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Ketamine is a safe, effective, and appropriate technique for emergency department paediatric procedural sedation
  1. S M Green1,
  2. B Krauss2
  1. 1Department of Emergency Medicine, Loma Linda University Medical Center and Children’s Hospital, Loma Linda, California, USA
  2. 2The Division of Emergency Medicine, Children’s Hospital and Harvard Medical School, Boston, Massachusetts, USA
  1. Correspondence to:
 Dr S M Green
 Loma Linda University Medical Center A-108, 11234 Anderson Street, Loma Linda, CA 92354, USA; stevegreentarascon.com

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Ketamine has an important role in the management of acutely injured children

Three reports in this issue of the journal substantively advance the status of ketamine for paediatric procedural sedation in the emergency department (ED). McGlone et al1 and Ellis et al2 report a total of 590 ketamine administrations, together noting a high level of sedation efficacy, strong degrees of parental and staff satisfaction, and an adverse effect profile readily manageable by trained emergency physicians. In a third report, Howes3 capably reviews the now abundant literature supporting the safety of this dissociative sedative technique.

These reports are entirely consistent with many previous ED series from the United Kingdom4–7 and elsewhere8–18 reporting the safety of ketamine in literally thousands of children. The exceptional track record for this drug in various non-ED settings has also been well reported.19

Ketamine is now widely accepted as a standard of care for ED paediatric procedural sedation in the United States.8–22 The unique dissociative state induced by ketamine is inconsistent with all accepted definitions of general anaesthesia, and thus any allegation that this drug is an “anaesthetic”—and thus somehow dangerous—is an exercise in semantics rather than in safety or appropriateness.21 The Joint Commission on Accreditation of Healthcare Organizations (JCAHO)—the United States accrediting body for hospitals—has confirmed that ED ketamine administration is fully compliant with their standards when administered according to protocol.22 The Executive Committee of the American Academy of Pediatrics’ Section on Anesthesiology has acknowledged that “ketamine has had wide and safe use by nonanesthesiologists”,23 and perhaps no non-anaesthetists are better trained to manage sedation and its complications than are emergency physicians given their skill set. Resistance from American chiefs of anaesthesia to ED ketamine protocols—common in the 1990s—has now all but evaporated attributable in large part to the robust data showing the safety and efficacy of ketamine use for children by emergency physicians.

Yes, ketamine is extremely safe. However, its administration requires skilled practitioners well versed in its unique action, aware of its many contraindications, and fully prepared to manage its potential complications with confidence. Airway malalignment (0.7% incidence), laryngospasm (0.4%), and apnea/respiratory depression (0.3%) do rarely occur in the ED setting; however no adverse outcomes relating to these complications have been reported.1–18 In 33 years of regular use there have been no reported reports of ketamine associated clinically significant aspiration in patients without established contraindications.18–20 Indeed, the unique retention of protective airway reflexes with ketamine despite full dissociation makes this drug especially well suited for urgent and emergent procedures commonly performed in the ED on non-fasted patients.24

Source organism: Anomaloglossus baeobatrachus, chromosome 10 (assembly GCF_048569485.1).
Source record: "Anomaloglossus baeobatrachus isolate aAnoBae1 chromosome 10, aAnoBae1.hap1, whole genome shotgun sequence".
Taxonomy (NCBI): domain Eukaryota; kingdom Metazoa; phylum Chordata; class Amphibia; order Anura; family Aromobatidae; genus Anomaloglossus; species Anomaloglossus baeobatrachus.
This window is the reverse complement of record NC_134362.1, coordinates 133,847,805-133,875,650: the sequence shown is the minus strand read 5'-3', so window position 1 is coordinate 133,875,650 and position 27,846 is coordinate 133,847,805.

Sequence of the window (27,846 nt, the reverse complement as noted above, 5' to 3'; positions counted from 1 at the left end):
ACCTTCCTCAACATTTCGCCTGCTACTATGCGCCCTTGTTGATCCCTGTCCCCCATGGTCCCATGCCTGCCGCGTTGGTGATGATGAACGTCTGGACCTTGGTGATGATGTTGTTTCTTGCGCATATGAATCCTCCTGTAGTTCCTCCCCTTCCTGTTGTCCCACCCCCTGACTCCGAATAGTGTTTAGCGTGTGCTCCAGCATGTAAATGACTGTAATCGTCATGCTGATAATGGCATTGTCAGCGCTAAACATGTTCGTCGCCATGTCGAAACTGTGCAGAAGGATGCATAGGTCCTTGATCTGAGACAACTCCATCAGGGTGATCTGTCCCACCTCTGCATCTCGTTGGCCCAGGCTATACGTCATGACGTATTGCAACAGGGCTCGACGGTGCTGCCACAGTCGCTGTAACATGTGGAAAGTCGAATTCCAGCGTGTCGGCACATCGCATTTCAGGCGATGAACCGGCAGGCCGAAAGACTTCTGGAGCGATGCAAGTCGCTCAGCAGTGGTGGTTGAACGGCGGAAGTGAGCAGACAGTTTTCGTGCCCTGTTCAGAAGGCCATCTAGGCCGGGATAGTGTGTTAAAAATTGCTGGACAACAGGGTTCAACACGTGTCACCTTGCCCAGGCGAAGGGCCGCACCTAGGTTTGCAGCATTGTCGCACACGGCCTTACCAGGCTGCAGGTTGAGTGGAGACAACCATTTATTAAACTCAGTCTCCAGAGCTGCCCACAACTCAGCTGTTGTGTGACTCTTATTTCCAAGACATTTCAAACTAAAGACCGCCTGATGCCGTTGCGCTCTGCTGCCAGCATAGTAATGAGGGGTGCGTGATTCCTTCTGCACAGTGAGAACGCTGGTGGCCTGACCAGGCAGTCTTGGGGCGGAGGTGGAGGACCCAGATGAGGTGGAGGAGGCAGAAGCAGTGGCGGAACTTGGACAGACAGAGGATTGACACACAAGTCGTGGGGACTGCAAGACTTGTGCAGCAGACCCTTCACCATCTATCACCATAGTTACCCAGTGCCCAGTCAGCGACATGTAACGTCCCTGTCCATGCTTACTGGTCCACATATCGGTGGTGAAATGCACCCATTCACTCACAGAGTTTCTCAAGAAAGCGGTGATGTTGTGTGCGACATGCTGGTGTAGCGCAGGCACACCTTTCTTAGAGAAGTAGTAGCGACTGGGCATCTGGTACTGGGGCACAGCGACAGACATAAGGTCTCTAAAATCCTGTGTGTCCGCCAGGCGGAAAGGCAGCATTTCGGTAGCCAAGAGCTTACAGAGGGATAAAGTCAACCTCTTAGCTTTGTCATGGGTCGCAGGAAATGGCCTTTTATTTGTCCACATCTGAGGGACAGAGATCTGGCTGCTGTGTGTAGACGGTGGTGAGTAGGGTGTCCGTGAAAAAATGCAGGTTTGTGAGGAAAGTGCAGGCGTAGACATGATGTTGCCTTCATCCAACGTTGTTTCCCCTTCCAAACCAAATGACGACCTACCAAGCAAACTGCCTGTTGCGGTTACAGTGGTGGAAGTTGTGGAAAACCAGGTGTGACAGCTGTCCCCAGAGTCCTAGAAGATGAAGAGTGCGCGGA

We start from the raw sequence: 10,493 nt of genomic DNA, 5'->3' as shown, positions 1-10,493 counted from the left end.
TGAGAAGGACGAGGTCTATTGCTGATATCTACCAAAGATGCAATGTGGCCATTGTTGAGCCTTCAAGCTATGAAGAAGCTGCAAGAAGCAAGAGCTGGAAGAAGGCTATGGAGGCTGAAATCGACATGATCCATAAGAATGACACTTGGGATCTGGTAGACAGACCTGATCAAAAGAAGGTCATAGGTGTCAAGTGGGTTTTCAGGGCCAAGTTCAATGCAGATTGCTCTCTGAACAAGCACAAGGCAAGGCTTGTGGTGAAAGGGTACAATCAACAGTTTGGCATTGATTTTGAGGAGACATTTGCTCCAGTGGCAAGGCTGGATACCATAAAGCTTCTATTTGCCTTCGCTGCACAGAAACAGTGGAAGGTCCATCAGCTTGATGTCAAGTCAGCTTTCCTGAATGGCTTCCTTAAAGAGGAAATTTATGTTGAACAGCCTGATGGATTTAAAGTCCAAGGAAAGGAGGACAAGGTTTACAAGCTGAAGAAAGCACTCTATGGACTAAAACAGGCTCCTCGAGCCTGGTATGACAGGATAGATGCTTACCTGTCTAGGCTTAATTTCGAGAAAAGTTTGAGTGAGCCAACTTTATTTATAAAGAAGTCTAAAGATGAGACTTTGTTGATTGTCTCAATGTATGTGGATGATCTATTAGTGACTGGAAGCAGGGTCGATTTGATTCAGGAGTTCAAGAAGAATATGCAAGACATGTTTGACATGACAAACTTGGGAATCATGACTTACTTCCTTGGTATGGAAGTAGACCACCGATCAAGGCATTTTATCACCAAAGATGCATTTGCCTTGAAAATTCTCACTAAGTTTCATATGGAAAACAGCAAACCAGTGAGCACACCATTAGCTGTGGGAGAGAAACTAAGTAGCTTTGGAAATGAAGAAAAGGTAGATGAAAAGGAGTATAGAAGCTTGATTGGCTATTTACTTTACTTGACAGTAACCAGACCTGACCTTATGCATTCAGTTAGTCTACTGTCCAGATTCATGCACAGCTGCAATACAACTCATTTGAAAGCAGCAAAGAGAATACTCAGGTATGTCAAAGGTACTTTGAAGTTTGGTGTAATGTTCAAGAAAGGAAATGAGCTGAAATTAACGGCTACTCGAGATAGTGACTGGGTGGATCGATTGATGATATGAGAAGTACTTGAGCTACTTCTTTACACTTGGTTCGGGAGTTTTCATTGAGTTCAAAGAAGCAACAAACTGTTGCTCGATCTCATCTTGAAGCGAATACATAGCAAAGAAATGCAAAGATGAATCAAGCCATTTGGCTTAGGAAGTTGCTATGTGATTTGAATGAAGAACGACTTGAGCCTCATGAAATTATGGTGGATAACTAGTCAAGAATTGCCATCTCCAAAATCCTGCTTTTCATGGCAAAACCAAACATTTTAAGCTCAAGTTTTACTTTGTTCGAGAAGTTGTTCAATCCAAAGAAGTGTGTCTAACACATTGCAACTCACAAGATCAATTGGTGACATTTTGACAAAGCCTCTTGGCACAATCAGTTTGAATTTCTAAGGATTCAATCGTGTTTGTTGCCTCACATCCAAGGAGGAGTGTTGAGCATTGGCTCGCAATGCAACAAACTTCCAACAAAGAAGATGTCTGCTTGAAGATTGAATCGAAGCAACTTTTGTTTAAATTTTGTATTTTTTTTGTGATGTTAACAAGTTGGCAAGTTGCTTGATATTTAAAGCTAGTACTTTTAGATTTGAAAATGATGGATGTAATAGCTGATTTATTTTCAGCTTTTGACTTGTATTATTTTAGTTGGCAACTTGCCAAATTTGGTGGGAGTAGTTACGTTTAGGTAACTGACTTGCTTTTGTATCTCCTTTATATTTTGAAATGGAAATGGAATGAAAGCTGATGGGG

ED use of ketamine should optimally occur only in strict accordance with a protocol such as that sanctioned by the JCAHO.22 Ketamine is not the perfect ED sedative, as emesis well into recovery is not uncommon (6.7% incidence)8 and recovery times (median 110 minutes)8 are substantially longer than with newer ultra-short acting agents such as propofol.20

If ketamine is not already in widespread use in EDs in the United Kingdom, it is not because the drug is unsafe, ineffective, or that its experience has not been rigorously reported. It is probably because of the qualifications of the practitioners to whom responsibility for its management would rest. Ketamine is not an appropriate agent for unsupervised use by junior house officers. In the United States ketamine is administered by senior registrar or consultant level career emergency physicians (or by trainees under their direct supervision) who supervise the ED 24 hours per day and are immediately available to manage potential sedation complications. American emergency physicians undergo at least three years of postgraduate training in emergency medicine, including expert level skills in procedural sedation and its component skills: advanced airway management, vascular access, pharmacology, and resuscitation.

Emergency physicians in the United Kingdom who possess the above requisites should not be hindered from enacting ketamine protocols and administering this drug to select patients. Indeed it would seem the duty of anaesthetists and hospital leadership to—whenever and however appropriate—assist emergency physicians in providing such state of the art management of procedural pain and anxiety for the benefit of the acutely injured children we serve.

Ketamine has an important role in the management of acutely injured children

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